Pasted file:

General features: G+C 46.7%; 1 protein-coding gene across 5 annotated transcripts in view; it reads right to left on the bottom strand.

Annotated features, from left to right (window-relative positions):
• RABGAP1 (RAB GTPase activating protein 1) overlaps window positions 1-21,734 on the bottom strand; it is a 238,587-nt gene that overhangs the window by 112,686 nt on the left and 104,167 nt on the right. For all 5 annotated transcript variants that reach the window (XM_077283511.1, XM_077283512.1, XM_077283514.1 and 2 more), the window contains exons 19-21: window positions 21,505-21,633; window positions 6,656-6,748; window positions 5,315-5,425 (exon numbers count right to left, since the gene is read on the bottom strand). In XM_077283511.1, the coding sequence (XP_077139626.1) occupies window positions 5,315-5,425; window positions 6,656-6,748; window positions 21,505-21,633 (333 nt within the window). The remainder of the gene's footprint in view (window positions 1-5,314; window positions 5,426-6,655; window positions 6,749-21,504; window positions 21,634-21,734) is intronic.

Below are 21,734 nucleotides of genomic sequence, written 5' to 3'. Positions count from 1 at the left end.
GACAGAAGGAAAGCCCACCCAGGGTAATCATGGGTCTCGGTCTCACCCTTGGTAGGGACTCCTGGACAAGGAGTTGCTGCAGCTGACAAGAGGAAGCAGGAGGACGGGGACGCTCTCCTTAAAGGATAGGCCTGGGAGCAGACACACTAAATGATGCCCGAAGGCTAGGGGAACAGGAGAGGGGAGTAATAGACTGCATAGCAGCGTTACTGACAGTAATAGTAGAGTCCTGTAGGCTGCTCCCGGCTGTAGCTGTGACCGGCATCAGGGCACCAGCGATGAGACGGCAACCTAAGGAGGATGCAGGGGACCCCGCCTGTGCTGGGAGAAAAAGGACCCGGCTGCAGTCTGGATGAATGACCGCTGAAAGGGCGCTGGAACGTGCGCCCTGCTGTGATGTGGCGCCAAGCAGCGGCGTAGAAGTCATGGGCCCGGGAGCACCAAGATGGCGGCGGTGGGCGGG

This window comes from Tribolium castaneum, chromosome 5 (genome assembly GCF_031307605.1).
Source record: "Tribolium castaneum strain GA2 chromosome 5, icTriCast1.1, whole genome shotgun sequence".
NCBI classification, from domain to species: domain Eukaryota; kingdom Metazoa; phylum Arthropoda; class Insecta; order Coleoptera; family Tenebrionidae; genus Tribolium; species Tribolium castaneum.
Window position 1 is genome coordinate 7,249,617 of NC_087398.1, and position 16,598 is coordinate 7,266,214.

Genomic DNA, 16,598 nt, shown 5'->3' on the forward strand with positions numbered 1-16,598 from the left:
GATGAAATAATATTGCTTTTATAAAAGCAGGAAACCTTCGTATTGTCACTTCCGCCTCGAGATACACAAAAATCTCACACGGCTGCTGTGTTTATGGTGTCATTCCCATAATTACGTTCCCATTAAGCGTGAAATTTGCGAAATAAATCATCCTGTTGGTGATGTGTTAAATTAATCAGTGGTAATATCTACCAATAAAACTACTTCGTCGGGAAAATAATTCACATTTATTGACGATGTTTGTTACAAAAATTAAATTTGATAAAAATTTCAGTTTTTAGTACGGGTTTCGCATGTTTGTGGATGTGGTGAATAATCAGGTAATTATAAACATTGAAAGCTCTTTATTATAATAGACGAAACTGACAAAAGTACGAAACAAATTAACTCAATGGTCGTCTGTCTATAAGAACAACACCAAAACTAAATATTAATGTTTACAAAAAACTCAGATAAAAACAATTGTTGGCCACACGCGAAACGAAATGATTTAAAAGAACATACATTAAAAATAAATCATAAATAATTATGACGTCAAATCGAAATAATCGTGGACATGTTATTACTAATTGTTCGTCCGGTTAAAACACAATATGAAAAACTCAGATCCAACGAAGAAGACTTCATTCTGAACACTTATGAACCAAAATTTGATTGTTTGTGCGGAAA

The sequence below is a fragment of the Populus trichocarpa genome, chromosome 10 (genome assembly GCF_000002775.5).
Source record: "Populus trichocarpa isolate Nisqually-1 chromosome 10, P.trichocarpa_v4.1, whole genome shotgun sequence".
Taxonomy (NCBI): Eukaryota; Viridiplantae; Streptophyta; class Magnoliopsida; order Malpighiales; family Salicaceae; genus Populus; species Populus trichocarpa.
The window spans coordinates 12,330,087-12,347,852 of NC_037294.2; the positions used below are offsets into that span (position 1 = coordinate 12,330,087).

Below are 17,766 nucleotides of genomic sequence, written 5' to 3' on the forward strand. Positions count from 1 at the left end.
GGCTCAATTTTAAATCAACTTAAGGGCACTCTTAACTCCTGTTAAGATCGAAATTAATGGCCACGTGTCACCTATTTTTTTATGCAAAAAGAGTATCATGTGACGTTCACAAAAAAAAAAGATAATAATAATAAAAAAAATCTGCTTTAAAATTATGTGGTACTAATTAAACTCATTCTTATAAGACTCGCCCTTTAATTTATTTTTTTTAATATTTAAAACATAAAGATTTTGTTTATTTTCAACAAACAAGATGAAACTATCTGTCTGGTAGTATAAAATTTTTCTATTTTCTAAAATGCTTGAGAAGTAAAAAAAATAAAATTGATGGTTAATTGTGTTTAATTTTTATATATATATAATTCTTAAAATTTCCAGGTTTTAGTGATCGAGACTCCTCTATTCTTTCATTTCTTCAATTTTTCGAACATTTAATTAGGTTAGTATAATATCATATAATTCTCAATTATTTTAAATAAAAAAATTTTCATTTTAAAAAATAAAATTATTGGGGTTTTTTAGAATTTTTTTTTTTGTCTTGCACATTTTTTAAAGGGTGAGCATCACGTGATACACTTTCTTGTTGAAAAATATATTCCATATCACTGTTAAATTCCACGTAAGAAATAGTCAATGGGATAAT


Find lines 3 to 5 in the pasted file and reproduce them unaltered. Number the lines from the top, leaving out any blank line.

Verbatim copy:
• RABGAP1 (RAB GTPase activating protein 1) overlaps window positions 1-21,734 on the bottom strand; it is a 238,587-nt gene that overhangs the window by 112,686 nt on the left and 104,167 nt on the right. For all 5 annotated transcript variants that reach the window (XM_077283511.1, XM_077283512.1, XM_077283514.1 and 2 more), the window contains exons 19-21: window positions 21,505-21,633; window positions 6,656-6,748; window positions 5,315-5,425 (exon numbers count right to left, since the gene is read on the bottom strand). In XM_077283511.1, the coding sequence (XP_077139626.1) occupies window positions 5,315-5,425; window positions 6,656-6,748; window positions 21,505-21,633 (333 nt within the window). The remainder of the gene's footprint in view (window positions 1-5,314; window positions 5,426-6,655; window positions 6,749-21,504; window positions 21,634-21,734) is intronic.

Below are 21,734 nucleotides of genomic sequence, written 5' to 3'. Positions count from 1 at the left end.
GACAGAAGGAAAGCCCACCCAGGGTAATCATGGGTCTCGGTCTCACCCTTGGTAGGGACTCCTGGACAAGGAGTTGCTGCAGCTGACAAGAGGAAGCAGGAGGACGGGGACGCTCTCCTTAAAGGATAGGCCTGGGAGCAGACACACTAAATGATGCCCGAAGGCTAGGGGAACAGGAGAGGGGAGTAATAGACTGCATAGCAGCGTTACTGACAGTAATAGTAGAGTCCTGTAGGCTGCTCCCGGCTGTAGCTGTGACCGGCATCAGGGCACCAGCGATGAGACGGCAACCTAAGGAGGATGCAGGGGACCCCGCCTGTGCTGGGAGAAAAAGGACCCGGCTGCAGTCTGGATGAATGACCGCTGAAAGGGCGCTGGAACGTGCGCCCTGCTGTGATGTGGCGCCAAGCAGCGGCGTAGAAGTCATGGGCCCGGGAGCACCAAGATGGCGGCGGTGGGCGGG